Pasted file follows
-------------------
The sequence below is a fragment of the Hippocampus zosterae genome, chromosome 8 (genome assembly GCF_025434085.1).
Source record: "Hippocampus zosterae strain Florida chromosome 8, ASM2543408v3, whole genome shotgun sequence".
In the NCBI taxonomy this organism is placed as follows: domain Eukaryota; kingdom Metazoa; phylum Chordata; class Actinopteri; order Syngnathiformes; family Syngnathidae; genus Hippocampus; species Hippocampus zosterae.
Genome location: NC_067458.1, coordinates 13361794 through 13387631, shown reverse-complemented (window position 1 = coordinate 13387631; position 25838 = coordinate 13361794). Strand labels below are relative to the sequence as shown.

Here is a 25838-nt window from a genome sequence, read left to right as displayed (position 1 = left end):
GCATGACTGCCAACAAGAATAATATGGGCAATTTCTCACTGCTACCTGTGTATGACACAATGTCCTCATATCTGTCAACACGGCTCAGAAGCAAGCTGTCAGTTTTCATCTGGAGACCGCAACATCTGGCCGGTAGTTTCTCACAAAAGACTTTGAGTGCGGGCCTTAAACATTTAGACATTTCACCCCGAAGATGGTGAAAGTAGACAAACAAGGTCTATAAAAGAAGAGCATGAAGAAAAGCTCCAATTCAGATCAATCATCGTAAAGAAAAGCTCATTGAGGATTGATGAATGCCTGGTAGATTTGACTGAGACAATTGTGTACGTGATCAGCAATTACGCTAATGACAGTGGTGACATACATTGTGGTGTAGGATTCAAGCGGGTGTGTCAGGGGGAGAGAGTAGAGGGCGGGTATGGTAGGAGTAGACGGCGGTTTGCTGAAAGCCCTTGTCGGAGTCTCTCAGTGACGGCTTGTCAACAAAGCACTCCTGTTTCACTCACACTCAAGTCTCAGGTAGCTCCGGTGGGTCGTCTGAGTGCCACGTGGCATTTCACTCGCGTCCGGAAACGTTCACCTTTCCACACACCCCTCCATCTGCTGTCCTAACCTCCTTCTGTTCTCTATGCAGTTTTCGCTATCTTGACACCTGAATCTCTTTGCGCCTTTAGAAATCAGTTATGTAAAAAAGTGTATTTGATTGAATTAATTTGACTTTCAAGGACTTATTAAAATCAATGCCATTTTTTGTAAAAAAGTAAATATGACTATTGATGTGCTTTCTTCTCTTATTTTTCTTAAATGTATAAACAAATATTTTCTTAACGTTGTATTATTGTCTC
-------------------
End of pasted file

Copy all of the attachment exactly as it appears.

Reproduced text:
The sequence below is a fragment of the Hippocampus zosterae genome, chromosome 8 (genome assembly GCF_025434085.1).
Source record: "Hippocampus zosterae strain Florida chromosome 8, ASM2543408v3, whole genome shotgun sequence".
In the NCBI taxonomy this organism is placed as follows: domain Eukaryota; kingdom Metazoa; phylum Chordata; class Actinopteri; order Syngnathiformes; family Syngnathidae; genus Hippocampus; species Hippocampus zosterae.
Genome location: NC_067458.1, coordinates 13361794 through 13387631, shown reverse-complemented (window position 1 = coordinate 13387631; position 25838 = coordinate 13361794). Strand labels below are relative to the sequence as shown.

Here is a 25838-nt window from a genome sequence, read left to right as displayed (position 1 = left end):
GCATGACTGCCAACAAGAATAATATGGGCAATTTCTCACTGCTACCTGTGTATGACACAATGTCCTCATATCTGTCAACACGGCTCAGAAGCAAGCTGTCAGTTTTCATCTGGAGACCGCAACATCTGGCCGGTAGTTTCTCACAAAAGACTTTGAGTGCGGGCCTTAAACATTTAGACATTTCACCCCGAAGATGGTGAAAGTAGACAAACAAGGTCTATAAAAGAAGAGCATGAAGAAAAGCTCCAATTCAGATCAATCATCGTAAAGAAAAGCTCATTGAGGATTGATGAATGCCTGGTAGATTTGACTGAGACAATTGTGTACGTGATCAGCAATTACGCTAATGACAGTGGTGACATACATTGTGGTGTAGGATTCAAGCGGGTGTGTCAGGGGGAGAGAGTAGAGGGCGGGTATGGTAGGAGTAGACGGCGGTTTGCTGAAAGCCCTTGTCGGAGTCTCTCAGTGACGGCTTGTCAACAAAGCACTCCTGTTTCACTCACACTCAAGTCTCAGGTAGCTCCGGTGGGTCGTCTGAGTGCCACGTGGCATTTCACTCGCGTCCGGAAACGTTCACCTTTCCACACACCCCTCCATCTGCTGTCCTAACCTCCTTCTGTTCTCTATGCAGTTTTCGCTATCTTGACACCTGAATCTCTTTGCGCCTTTAGAAATCAGTTATGTAAAAAAGTGTATTTGATTGAATTAATTTGACTTTCAAGGACTTATTAAAATCAATGCCATTTTTTGTAAAAAAGTAAATATGACTATTGATGTGCTTTCTTCTCTTATTTTTCTTAAATGTATAAACAAATATTTTCTTAACGTTGTATTATTGTCTC